I've just found what I believe is a brand new RMS cycleway map.  It can be found here.

It's a very comprehensive guide to every official piece of cycle infrastructure (moreso than open cycle map or google bike directions in my opinion).  Unfortunately, because it only shows 'official' bike routes it doesn't show a lot of useful but unofficial cycle routes (such as Pyrmont Bridge Road and Ross St in Glebe).  However, I've already found one new bit of information, i.e. who knew there were two railway line underpasses in Concord West?  I only ever knew about the one next to the station until now.

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David,

link is missing a colon after the http

Cheers, fixed in the original post now.  I had a double http://, I wonder why this gets mapped to http//, i.e. no colon?

Impressive. (Well once you get rid of the double http:// it is, which I guess is the clever RMS way of keeping things covert.)

Not sure the state freeways like the Hume can really claim to be cycle-infra?

At least they have the Jerilderie "Choose your infrastructure type:" correct...

(Also looks like Leeton, Dubbo, Wagga and Albury are pretty much sorted. Worth noting that Albury has some pretty nice paths, lighting and under and over passes down and working. If down that way bring your bike.

I will let someone else ride out to Wentworth do the infrastructure audit)

RMS has declared any major highway with an improved shoulder to be bicycle infrastructure on that shoulder.  I've confirmed the bits of Hume and that one to Canberra to be rideable.  I actually don't mind this, as long as they're marked as highway shoulders on maps.

That actually isn't a bad start.

The lack of an East-West route through the CBD stands out like a dogs bollocks though.

Actually the north south route is only half way there as well (SHB to Town hall)

No easy way to get from Town Hall to central and beyond, all thanks to an intransient state govt.

I have my doubts about just how useful this map currently is.

In looking at my own area I note some pieces of complete fiction.

F'rinstance: From exit of GHF cycleway at Artarmon Reserve, an off-road cycleway is shown going, apparently, along the footpath of Chelmsford Rd -- where no footpath exists. Heading north, this is a majorly steep climb suitable only for the very fit commuter or the masochist. (I identify as the latter, sometimes, and even I avoid it.) The route is shown continuing along the very narrow, winding footpath of Artarmon Rd and descending to meet Cordia Way, the real ped/cycle path, in the next gully. Unfortunately, the only way to access Cordia Way at this point is via a steep flight of often slippery steps from the northern side of Artarmon Rd.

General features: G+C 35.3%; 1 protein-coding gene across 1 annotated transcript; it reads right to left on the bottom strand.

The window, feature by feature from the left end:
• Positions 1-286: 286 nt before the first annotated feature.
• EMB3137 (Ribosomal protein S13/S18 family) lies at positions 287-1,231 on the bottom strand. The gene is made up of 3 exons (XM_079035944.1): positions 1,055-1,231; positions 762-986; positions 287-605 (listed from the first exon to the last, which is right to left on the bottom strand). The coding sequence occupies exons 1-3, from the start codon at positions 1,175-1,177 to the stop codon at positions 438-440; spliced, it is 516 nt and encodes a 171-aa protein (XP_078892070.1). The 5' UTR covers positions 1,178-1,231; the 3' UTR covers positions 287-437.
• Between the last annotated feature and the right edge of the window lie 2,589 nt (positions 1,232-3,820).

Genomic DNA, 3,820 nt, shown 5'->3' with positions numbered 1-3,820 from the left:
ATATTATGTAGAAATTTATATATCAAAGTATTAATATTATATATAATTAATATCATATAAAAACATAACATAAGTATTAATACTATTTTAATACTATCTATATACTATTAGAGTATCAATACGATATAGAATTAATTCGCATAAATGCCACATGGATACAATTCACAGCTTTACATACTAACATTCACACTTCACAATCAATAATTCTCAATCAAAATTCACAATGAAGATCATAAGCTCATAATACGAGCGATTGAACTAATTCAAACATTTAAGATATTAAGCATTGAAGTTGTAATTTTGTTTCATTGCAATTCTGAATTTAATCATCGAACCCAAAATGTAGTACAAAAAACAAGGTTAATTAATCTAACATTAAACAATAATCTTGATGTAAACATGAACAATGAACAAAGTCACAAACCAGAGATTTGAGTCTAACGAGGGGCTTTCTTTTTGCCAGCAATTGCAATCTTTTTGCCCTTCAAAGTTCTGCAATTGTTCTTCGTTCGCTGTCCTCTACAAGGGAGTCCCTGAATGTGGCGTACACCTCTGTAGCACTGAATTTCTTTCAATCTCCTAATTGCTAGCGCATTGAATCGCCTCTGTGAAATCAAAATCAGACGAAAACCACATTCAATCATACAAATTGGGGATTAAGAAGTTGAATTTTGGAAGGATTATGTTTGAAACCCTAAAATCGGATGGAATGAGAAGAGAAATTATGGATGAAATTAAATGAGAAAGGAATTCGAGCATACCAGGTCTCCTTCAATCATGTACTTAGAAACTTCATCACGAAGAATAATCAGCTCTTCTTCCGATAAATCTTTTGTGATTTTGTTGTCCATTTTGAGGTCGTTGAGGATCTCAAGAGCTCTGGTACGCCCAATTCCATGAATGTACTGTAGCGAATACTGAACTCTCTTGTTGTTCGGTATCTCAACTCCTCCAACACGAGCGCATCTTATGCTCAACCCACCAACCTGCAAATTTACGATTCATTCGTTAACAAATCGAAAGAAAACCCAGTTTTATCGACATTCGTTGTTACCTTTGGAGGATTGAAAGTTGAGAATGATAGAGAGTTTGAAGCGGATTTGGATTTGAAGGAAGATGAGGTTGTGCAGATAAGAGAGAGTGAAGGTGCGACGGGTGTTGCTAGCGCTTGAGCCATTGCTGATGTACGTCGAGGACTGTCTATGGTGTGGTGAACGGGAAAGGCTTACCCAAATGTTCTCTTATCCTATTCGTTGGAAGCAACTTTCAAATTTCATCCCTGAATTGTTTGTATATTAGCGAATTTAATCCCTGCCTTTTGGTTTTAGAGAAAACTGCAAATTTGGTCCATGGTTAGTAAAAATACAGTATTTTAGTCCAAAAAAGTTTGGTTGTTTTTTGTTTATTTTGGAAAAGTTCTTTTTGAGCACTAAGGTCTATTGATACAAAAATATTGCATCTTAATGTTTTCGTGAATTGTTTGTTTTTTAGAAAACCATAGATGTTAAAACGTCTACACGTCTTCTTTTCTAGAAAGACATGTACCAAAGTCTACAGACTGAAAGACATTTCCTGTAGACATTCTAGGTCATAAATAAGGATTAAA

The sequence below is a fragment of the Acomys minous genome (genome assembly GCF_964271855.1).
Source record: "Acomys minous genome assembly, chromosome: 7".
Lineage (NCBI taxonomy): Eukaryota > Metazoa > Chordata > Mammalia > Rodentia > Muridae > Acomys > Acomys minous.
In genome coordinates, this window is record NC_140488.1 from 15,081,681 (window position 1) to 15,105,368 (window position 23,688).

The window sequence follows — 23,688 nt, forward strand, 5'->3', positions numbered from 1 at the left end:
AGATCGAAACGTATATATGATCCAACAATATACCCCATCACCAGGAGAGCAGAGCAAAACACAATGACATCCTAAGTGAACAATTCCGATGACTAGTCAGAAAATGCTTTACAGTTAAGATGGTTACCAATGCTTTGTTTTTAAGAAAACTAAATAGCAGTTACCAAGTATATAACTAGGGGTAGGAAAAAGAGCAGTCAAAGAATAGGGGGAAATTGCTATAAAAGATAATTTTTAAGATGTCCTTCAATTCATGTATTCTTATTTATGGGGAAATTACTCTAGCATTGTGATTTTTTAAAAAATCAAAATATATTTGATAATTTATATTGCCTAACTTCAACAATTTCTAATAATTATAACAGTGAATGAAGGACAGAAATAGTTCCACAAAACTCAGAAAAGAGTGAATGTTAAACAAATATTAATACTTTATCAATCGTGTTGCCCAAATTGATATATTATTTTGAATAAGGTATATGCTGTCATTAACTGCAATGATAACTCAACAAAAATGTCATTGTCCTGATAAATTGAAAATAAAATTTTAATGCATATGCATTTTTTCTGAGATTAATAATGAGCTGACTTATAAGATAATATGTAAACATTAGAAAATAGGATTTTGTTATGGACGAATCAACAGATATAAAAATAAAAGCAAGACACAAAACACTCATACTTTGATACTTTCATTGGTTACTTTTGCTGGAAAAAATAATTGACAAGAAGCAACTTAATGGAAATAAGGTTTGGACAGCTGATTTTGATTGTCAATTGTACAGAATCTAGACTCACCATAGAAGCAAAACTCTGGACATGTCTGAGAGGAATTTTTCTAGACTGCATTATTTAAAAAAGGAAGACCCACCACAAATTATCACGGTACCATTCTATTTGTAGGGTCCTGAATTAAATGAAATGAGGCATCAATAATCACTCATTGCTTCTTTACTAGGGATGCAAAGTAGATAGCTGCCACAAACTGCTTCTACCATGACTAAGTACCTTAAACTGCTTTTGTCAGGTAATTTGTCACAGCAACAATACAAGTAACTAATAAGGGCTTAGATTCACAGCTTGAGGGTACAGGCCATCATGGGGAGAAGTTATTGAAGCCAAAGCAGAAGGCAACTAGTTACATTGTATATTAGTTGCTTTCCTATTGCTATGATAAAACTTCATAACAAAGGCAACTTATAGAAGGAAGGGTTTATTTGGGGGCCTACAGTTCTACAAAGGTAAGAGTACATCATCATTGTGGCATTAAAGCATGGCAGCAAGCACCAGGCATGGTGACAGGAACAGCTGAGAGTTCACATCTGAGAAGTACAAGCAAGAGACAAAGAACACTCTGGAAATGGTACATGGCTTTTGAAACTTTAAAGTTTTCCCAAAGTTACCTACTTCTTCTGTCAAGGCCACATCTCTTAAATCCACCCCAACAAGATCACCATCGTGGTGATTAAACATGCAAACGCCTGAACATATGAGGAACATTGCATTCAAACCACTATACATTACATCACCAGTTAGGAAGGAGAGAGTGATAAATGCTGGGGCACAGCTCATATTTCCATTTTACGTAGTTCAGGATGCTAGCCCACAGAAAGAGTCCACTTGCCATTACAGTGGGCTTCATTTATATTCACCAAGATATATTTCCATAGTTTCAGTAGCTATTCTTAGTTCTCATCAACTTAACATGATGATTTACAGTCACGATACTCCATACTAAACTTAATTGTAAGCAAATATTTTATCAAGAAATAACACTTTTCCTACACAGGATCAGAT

The "cycleway" off Artarmon Rd past nos 58 & 58A Artarmon Rd is wrongly marked. This is, in fact, a rough un-made bush track featuring sharp drop-offs, steps, and steep grades, coming off Artarmon Rd adjacent to no 54. I know a local mountain biker who can ride down it, but I can't. As for up...

The base map seems to be somewhat dubious as well. Like many cycleways, Mowbray Rd, Chatswood, west of the Devonshire St intersection, seems to be missing a section of road popular with motorists. Also, two non-existent sets of traffic lights are shown at the intersections of Stafford and Muttama Rds.

Also, you can forget about using Claude St, marked as access from Johnson St to Chatswood CBD, for the next 18 months at least. An extension to the Albert Av car park is far more important than a cycle route.

Something which Chatswood CBD has in common with Sydney CBD is the lack of any decent route through it, though, in this case, it is a missing north-south route which sticks out like the proverbials. Of course, if you just want to ride around in circles in Chatswood, the map has your needs covered nicely in several places.

I'd like to be more positive but, really, this is another example of governmental spin being put on a complete failure to take bicycle transportation seriously for the last half-century and more. FAIL.

Neil, you're not doing the "aorta" strategy and leaving it up to everyone else to tell them of their mistakes are you?  :-)

If we can all fill them in, the better and more effective this will be.  They have a tag to forward comments to them.  Use it!

OK, I copied my comment above to them.

Unfortunately I can't see that map as providing much benefit to anyone given how discontinuous all the routes are. The routes which aren't complete fiction, that is. And how do you pick those if you aren't familiar with an area?

What a f#$%ing joke.

I think you maybe confused.

That is not a f#$%ing joke. These are f#$%ing jokes..

How do the fish get to school ? By Octobus

What do romantic fish sing to each other? SalmonChantedEvening !.

I once said in an interview that the Sydney bicycle network looked like a bowl of noodles accidentally spilled on a map of greater Sydney.  Same noodles, different colours. 

Actually, the map rendering has certainly improved and is now even better at helping to visualise how piecemeal the whole network is - especially if one favours "low difficulty" options.  It also highlights the ongoing failure of creating effective and friendly cross-city routes.   Imagine an overseas cycling tourist having a look at this map for inspiration when considering cycling across NSW?  Tourism NSW may prefer the maps weren't so "helpful".

If only the same resources and effort that goes into building the government's elaborate cycling site went into actual infrastructure build and a more progressive view of how to encourage more cycling.

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